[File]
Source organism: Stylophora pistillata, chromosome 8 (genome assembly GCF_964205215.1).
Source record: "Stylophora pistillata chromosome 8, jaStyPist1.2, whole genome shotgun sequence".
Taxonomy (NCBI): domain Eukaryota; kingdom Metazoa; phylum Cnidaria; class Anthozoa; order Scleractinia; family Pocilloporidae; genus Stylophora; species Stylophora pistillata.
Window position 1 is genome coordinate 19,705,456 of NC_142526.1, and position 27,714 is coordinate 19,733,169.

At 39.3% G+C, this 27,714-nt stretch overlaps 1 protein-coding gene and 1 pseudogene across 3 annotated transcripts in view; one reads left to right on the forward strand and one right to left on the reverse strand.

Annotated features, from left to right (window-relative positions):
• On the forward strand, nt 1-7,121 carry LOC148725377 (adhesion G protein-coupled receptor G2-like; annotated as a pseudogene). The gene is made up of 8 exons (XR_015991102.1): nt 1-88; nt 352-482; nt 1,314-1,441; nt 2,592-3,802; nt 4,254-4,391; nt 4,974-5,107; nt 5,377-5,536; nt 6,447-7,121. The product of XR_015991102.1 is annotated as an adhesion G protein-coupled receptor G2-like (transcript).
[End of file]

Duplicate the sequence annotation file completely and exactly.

Source organism: Stylophora pistillata, chromosome 8 (genome assembly GCF_964205215.1).
Source record: "Stylophora pistillata chromosome 8, jaStyPist1.2, whole genome shotgun sequence".
Taxonomy (NCBI): domain Eukaryota; kingdom Metazoa; phylum Cnidaria; class Anthozoa; order Scleractinia; family Pocilloporidae; genus Stylophora; species Stylophora pistillata.
Window position 1 is genome coordinate 19,705,456 of NC_142526.1, and position 27,714 is coordinate 19,733,169.

At 39.3% G+C, this 27,714-nt stretch overlaps 1 protein-coding gene and 1 pseudogene across 3 annotated transcripts in view; one reads left to right on the forward strand and one right to left on the reverse strand.

Annotated features, from left to right (window-relative positions):
• On the forward strand, nt 1-7,121 carry LOC148725377 (adhesion G protein-coupled receptor G2-like; annotated as a pseudogene). The gene is made up of 8 exons (XR_015991102.1): nt 1-88; nt 352-482; nt 1,314-1,441; nt 2,592-3,802; nt 4,254-4,391; nt 4,974-5,107; nt 5,377-5,536; nt 6,447-7,121. The product of XR_015991102.1 is annotated as an adhesion G protein-coupled receptor G2-like (transcript).